New Hampshire

New Hampshire Medical Malpractice Laws

New Hampshire has enacted state-specific rules and guidelines for filing and prosecuting medical malpractice claims. If a given incident that is the cause of action for filing a medical malpractice lawsuit occurred in the jurisdiction of New Hampshire, unless filed in a federal jurisdiction venue, any medical malpractice claim from this particular cause of action will likely be subject to the variegated New Hampshire state-specific medical malpractice laws.

URLS from Above:

https://www.nh.gov/medicine/laws/

Recent Developments in New Hampshire Medical Malpractice Laws

Moreover, in June 2012, New Hampshire also enacted a new statute to encourage early settlement in the medical malpractice claims process. The effect of this New Hampshire medical malpractice law is not yet fully known or understood, but persons who have experienced an injury from medical malpractice in New Hampshire will need to consider these and other recent medical malpractice litigation law developments when filing a medical malpractice in New Hampshire cases.

URLs from Above:

http://www.gencourt.state.nh.us/rsa/html/NHTOC/NHTOC-LIII-519-B.htm

What Plaintiffs Must Consider Before Filing a Medical Malpractice Claim in New Hampshire

 A person who has a medical malpractice claim in New Hampshire should consider the following including:

  • Most medical negligence or medical malpractice claims in the state of New Hampshire must be filed within three years of the alleged incident of medical malpractice, or within two years of discovering injuries from the malpractice. These statutes of limitations in New Hampshire medical malpractice cases are fairly universal to most cases, however, without legal counsel determining the specific dates of when these statutes of limitations commence will be essential.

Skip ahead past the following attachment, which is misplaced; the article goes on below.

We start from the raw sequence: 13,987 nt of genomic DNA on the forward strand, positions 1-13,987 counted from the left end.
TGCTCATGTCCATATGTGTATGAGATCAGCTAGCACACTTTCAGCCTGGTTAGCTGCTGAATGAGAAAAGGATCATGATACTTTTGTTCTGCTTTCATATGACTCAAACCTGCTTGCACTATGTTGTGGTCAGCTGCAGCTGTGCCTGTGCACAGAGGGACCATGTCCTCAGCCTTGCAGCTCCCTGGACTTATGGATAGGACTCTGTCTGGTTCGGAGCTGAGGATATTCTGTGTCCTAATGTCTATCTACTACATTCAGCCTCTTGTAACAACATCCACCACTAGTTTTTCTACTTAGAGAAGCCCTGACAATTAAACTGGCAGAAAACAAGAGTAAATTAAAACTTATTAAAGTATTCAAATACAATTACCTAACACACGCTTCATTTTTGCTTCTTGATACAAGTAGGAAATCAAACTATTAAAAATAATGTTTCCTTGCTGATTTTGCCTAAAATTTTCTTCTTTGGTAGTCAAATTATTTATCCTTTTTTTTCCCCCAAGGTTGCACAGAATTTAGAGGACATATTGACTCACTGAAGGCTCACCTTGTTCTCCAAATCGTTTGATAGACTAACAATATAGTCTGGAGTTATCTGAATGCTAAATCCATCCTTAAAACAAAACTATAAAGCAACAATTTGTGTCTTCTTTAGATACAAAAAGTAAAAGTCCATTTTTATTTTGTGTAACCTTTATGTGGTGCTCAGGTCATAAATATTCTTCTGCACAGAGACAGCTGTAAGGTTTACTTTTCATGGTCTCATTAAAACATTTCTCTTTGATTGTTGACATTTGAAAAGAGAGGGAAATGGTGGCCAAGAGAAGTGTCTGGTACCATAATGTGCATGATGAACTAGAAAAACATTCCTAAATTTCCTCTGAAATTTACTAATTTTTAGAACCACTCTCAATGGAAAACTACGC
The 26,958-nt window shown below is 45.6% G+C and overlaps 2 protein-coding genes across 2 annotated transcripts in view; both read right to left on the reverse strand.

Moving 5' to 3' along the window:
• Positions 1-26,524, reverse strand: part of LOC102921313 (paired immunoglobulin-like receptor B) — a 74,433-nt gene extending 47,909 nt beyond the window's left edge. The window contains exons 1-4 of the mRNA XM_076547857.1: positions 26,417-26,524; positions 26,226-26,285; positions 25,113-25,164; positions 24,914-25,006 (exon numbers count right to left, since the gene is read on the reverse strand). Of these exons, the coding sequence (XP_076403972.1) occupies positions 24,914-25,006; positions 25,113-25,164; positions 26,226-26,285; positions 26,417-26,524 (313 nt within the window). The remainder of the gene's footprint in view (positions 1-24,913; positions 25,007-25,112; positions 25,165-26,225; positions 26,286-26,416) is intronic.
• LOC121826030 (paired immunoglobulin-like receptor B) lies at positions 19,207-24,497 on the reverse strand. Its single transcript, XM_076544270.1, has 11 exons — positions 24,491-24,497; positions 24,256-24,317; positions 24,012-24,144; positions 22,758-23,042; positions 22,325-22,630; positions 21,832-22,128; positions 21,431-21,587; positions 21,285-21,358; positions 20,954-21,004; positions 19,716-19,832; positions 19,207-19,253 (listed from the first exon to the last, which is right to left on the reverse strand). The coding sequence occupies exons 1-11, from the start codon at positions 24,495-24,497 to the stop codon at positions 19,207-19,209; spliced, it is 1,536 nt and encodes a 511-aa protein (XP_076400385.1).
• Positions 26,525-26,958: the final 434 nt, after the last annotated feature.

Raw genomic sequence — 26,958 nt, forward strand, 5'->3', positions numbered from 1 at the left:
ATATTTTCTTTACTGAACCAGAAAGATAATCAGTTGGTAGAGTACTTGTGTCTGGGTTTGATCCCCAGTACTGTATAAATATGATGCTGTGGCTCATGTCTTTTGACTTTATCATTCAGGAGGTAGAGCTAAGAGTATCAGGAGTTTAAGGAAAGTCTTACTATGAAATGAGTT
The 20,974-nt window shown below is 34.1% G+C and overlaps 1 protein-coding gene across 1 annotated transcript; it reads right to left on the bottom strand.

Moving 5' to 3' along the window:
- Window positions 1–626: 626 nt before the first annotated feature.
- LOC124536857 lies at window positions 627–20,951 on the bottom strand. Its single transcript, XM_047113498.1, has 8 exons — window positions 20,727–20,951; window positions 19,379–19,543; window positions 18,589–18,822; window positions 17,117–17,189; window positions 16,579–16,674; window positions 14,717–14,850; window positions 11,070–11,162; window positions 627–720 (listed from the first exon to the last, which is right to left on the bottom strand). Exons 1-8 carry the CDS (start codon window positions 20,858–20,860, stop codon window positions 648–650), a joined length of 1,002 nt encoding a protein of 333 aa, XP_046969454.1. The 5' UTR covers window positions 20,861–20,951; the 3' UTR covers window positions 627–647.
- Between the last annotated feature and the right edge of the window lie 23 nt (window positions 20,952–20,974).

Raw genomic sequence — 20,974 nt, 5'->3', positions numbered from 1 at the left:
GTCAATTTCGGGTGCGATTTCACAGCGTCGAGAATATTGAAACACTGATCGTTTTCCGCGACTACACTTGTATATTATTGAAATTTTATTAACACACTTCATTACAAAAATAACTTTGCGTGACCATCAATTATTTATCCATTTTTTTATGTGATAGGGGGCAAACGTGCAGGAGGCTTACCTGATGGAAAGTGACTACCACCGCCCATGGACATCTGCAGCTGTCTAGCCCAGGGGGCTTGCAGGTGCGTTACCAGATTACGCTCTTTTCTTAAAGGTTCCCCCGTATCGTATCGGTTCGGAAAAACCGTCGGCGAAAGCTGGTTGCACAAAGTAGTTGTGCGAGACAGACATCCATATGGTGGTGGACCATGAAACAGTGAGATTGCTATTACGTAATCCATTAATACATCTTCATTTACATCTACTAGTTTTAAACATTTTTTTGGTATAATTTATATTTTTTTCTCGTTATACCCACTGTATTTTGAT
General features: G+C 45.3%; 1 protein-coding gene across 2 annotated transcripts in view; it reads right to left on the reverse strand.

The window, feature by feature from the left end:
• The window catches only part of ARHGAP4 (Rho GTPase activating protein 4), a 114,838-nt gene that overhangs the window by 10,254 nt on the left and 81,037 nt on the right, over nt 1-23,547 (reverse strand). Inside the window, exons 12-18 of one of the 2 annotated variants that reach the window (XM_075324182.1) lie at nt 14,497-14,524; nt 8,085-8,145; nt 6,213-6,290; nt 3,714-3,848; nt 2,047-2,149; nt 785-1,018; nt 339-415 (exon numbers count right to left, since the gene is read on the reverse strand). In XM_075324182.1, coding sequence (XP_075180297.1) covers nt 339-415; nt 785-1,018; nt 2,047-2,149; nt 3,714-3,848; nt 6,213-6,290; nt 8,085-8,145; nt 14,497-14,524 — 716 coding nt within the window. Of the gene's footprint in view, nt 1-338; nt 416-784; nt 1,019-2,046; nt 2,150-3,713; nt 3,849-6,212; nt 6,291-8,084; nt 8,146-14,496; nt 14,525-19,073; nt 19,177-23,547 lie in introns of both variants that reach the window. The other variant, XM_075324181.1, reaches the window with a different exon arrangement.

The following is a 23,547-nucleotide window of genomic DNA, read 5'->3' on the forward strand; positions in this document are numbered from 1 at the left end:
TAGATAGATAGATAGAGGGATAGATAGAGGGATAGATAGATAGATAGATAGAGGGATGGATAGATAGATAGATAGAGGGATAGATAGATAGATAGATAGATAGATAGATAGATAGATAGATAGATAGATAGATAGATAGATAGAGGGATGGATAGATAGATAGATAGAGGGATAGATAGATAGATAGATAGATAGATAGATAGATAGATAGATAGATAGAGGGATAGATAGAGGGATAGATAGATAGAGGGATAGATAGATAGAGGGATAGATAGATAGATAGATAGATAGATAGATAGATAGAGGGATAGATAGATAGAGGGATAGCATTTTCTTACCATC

• New Hampshire adheres to a joint and several liability negligence standard, which permits the partial payment of damage claims in the event of contributory negligence or shared fault as a proximate cause by two or more parties, whether defendants or a plaintiff party.
  • New Hampshire’s medical malpractice statutes do not cap damages
  • However, per medical malpractice laws in New Hampshire, an injured party’s damages may be reduced or denied if he is partially responsible for his injuries
  • New Hampshire cases can be heard by an administrative panel for quicker resolution, although once filed, claimants are no longer subject to the statutes of limitation that may rescind the right of a claimant to make a medical malpractice claim under New Hampshire law.

URLS from Above:

http://www.gencourt.state.nh.us/rsa/html/nhtoc.htm

Important Deadlines Relevant to Filing Medical Malpractice Claims in New Hampshire’s Jurisdiction

An injured party in New Hampshire must file his or her medical malpractice lawsuit within three years of experiencing the injury per the state statutes of limitations on medical malpractice claims. If the lawsuit is filed more than three years after the injury, with certain exceptions it is subject to being dismissed under New Hampshire statute of limitations.